I recently pulled out 70 feet of cyclone fence from my backyard. Now my yard looks so much bigger, and it’s much easier to get around. Now the fence is gone, I no longer have to walk around it, mow around it, or trim under it. The yard just seems a lot more open to possibility.
I also recently reconnected with a friend, and, after we talked about what’s been happening in our lives, I shared about some recent events, and she asked, “So where does that leave you?” This is my answer to that question.
I think about beliefs as limits, they say what you can and cannot do, think, and be. Plato explores this in his allegory The Cave, but in today’s world, a better analogy is a mirror maze. If you’ve never seen one, a mirror maze is a maze where the walls are a combination of mirrors and glass panels, and, if you just rely on your eyes, it’s extremely difficult to find you way through. All you see is endless reflections of yourself, stretching off in all directions, and, with every step, you are just as likely to walk into a wall as not.
In my analogy, we live in a mirror maze of ideas. No matter where we look, we just see our own ideas, philosophies and attitudes reflected back at us, leading us to think that that is all there is. We’ve memorized a path through this maze so that we can get through our days without bumping into walls, so we seem to function just fine. The catch is, the maze is much larger and more complicated than we realize, and, when we worked out our path, we didn’t have time to explore all the nooks and crannies, so we missed a lot. We did a lot of exploring and testing when we were young, but then we got older and now we just follow the same path every day, only vaguely aware that the maze might be much bigger than we think.
Beliefs and attitudes are like the fence in my backyard and the walls of the mirror maze. They make us behave according to our fixed set of rules. This can make life easy in a lot of ways, but they can also make us resistant to change. We don’t want to pain and embarrassment of walking into a wall, so we stick to the path and don’t question.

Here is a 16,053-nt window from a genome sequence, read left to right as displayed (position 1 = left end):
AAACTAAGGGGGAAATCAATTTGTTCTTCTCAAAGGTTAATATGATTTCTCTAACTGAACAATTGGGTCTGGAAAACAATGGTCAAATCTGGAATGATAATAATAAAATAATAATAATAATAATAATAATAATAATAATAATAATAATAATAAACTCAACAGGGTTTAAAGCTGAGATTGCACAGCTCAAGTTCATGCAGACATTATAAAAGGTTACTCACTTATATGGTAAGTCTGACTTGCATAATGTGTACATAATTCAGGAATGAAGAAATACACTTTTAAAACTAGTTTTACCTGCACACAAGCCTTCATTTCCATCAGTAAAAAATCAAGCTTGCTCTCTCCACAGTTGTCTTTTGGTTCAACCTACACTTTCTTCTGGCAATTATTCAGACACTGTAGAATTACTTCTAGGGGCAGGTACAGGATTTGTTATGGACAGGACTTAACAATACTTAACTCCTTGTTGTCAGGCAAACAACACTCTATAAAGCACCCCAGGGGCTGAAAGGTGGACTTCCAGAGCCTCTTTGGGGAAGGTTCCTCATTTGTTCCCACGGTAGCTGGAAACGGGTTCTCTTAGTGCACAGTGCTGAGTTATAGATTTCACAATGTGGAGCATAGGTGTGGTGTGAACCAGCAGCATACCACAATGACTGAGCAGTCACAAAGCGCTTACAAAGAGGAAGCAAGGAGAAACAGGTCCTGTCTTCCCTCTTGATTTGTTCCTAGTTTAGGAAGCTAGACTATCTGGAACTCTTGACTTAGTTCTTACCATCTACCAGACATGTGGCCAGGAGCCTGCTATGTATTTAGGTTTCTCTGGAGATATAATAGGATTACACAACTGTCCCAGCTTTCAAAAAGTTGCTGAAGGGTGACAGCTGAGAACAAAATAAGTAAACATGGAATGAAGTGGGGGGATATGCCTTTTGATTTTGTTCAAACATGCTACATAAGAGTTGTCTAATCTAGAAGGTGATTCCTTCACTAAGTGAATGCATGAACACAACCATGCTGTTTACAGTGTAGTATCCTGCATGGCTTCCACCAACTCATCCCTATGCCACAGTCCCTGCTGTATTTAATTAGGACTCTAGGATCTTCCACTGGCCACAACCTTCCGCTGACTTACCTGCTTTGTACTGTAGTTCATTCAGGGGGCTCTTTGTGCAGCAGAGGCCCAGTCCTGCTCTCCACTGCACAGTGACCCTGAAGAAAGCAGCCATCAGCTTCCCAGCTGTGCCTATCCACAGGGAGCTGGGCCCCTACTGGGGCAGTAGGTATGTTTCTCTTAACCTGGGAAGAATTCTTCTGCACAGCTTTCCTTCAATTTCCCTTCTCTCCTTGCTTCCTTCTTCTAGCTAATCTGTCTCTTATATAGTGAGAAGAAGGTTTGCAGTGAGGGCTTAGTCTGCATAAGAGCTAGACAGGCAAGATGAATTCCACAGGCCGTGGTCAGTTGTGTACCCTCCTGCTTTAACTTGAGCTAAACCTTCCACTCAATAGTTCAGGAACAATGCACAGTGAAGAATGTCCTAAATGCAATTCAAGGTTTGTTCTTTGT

But there’s a cost to sticking to what you know, you may never learn that there’s a much easier path than the one you’re taking. A maze can make getting from Here to There a long, convoluted journey, even if Here and There are only a few steps apart. But you can’t see that if you know there’s a wall there. But, what if there isn’t?
Some attitudes are like my fence, I could see it was there and regularly had to deal with the hassles of walking around it and cleaning up under it, and I put up with it because, well, because it was there. Other beliefs are like the mirrors and glass, we don’t actually see them, exactly, we just feel the effect of running into them. So, we learn to walk only were we know it’s safe. It’s just easier.
That’s really great, if your life is blissfully happy, but what if it’s not? What do you do when shit goes down and everything falls apart? What if you were dealt a crappy hand to begin with, and your life’s been a struggle from day one? Then you might want to question: Is the path you found is the only one? Is it the best one? Finding a new path is difficult, and involves a lot of nose-bumping, but people do it, and are better for it, but it’s not the only thing you can do.